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October 10, 2013
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July 4, 2010
Ladies and Gentlemen,
If you have been following this space, you have had the privilege of witnessing first hand, a composer composing in the most traditional (notated untradititional) sense, to then flip everything over on its head. As for the former, I used to blog regularly about my compositions as they were notated, clean, and eventually “shaped” to a realization to my expectations. An early example of the approach I used is not too dissimilar to Conlon Nancarrow’s piano studies.
I have visited both sides of the gigantic scale of new “classical” (“amaranth”) music and here I am reporting back.
Not since the days of MIDI – or as an even better example – the first synthesizer – have things evolved this fast and changed so dratically. To put it bluntly, digital audio workstations are the Holy Grail of new classical music. But in this case (as opposed to MIDI/synthesizer), its insanely here and now – relevant to mainstream art and (for lack of a better term) the avant-garde, without apology.
I will happily continue to notate music. However, the symphony, I can solidly attest to, is not located at your nearest concert hall anymore. Your symphony is located inside someone’s computer which can regenerate any experience, record live (improvisations of all varieties), and invent (the key). Bach, Mozart, Beethoven, I believe would be the first to agree if they by some miraculous chance were somehow shuttled to our present time.
In this sense, the tradition of “old” classical music needs to be carried on now more than ever. The legacy of counterpoint, voice leading, etc., definitely has value moving forward into the new universe of music. The fact that one can get away with composing new music without learning the foundation of classical music is a point worthy of stopping at and digesting. I will go into this further to some extend by way of Part 2. I hope you revisit this topic as I will point out my opinion regarding potential shortcomings of the new composer which I guarantee will surprise you.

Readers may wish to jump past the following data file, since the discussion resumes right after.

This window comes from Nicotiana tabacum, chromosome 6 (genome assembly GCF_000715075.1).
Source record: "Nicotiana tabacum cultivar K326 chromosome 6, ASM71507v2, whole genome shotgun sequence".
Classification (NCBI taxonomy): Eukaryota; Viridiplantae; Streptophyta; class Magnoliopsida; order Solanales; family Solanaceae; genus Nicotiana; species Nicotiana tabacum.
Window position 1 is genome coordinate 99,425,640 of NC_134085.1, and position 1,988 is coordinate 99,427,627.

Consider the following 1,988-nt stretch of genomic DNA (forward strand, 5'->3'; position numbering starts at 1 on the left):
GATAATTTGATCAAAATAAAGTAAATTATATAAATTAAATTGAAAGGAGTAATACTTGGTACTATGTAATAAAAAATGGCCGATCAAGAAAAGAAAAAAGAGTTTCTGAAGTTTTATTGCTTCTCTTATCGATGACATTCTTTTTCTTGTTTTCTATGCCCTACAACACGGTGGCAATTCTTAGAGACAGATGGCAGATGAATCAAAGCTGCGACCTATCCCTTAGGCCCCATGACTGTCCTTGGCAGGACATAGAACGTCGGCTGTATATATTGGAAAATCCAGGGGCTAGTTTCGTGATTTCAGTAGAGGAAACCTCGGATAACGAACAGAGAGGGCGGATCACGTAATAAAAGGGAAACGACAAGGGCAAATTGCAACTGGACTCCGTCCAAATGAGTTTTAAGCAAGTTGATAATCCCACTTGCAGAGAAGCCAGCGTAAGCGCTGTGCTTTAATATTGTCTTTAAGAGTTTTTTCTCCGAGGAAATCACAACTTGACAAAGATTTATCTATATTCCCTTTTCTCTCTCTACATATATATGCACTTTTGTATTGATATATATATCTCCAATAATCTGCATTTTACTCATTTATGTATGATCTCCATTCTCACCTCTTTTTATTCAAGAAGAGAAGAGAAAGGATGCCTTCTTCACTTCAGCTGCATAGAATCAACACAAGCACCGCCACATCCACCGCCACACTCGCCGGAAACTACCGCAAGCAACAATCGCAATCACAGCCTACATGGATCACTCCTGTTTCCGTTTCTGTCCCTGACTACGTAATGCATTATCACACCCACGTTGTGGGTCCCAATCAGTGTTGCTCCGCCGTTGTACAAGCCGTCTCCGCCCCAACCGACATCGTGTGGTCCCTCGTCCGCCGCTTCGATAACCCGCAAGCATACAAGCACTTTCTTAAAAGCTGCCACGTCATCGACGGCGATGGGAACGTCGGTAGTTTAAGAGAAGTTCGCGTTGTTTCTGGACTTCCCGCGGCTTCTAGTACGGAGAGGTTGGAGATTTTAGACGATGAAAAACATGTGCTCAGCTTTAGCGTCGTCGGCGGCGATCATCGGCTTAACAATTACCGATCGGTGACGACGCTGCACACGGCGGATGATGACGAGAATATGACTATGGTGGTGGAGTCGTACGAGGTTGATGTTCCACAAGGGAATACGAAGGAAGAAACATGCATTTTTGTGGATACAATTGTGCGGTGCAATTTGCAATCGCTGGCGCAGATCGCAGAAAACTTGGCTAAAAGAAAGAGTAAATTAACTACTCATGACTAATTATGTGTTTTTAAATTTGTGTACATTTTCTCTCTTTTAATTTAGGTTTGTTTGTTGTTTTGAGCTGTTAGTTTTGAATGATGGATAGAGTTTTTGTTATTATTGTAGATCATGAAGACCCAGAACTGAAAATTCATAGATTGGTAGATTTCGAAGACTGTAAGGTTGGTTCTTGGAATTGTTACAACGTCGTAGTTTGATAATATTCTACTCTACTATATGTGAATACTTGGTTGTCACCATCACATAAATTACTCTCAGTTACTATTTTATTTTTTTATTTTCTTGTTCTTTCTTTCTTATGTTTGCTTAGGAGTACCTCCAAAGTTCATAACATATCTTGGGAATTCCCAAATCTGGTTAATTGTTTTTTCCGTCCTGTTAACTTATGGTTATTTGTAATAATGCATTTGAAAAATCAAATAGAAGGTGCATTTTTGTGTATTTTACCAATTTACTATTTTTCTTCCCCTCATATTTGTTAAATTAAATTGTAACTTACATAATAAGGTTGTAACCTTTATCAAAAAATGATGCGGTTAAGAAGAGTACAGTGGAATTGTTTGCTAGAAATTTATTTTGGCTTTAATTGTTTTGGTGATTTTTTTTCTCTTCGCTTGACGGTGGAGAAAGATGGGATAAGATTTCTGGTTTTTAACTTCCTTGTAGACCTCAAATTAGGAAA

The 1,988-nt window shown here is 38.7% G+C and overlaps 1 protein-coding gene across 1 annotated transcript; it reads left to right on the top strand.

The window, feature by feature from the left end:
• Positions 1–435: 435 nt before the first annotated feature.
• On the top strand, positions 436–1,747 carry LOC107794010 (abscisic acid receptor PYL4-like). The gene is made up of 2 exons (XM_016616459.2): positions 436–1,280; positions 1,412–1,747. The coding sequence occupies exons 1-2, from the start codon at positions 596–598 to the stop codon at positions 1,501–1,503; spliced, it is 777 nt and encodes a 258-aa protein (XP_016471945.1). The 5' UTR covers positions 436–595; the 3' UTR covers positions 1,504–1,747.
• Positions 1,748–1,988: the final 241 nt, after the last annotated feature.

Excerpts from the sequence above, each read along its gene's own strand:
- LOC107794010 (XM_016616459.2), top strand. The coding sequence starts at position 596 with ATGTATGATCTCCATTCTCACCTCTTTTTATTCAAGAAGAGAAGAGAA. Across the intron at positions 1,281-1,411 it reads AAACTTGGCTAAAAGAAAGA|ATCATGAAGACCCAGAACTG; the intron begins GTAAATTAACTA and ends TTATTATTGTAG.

March 4, 2010
Recently, through participation in the event ImprovFriday and experimenting with what I’d term is a mixture of plunderphonics, sound art, glitch, soundscapes, field recording, electroacoustic, music concrete, acousmatic, ambiance and noise (!), I’ve piled up quite a bit of works which are now organized fairly neatly into albums at my Bandcamp site.
At the moment all the albums are works in progress. Minstrel Nomadic is set for release the summer of 2010, but is almost finished and I decided to set a price of $10.00. The other two albums, “Jane Martin” and “File Under” are free.
On another note, the site “bandcamp” seems to be a work in progress as well. For instance, just a month or two ago they came up with the idea that they could add tags to our music. They still have smart ass comments for people downloading, error messages, etc., which are sort of hip, but can be annoying (especially the error messages). However, they are one of the few sites sprouting up to offer lossless file storage.
I guess what I’m getting at is the fact that so many musicians are in a sort of limbo with the unfinished concepts for storage, tagging, etc., in a world of increasing bandwidth (soon we will be surfing on crazy Google speed with the capability of downloading a HD movie in 5 minutes) and faster computers (mp3s are a dying breed). If that picture isn’t big enough, I think we could reach the same conclusion regarding technology in everyday life, from transportation to communications to energy (whats this Bloombox anyway??).
In closing, I think our time more the quadruples the developmental speed of any other time in history and so long as humans are tied to organic bodies (am I digressing?), we are going to suffer from the headache of constant change and progress. We should not forget that progress drops off more than its fair share of waste, things we have learned and adapted to and subsequently had to forget (if forgetting is really possible).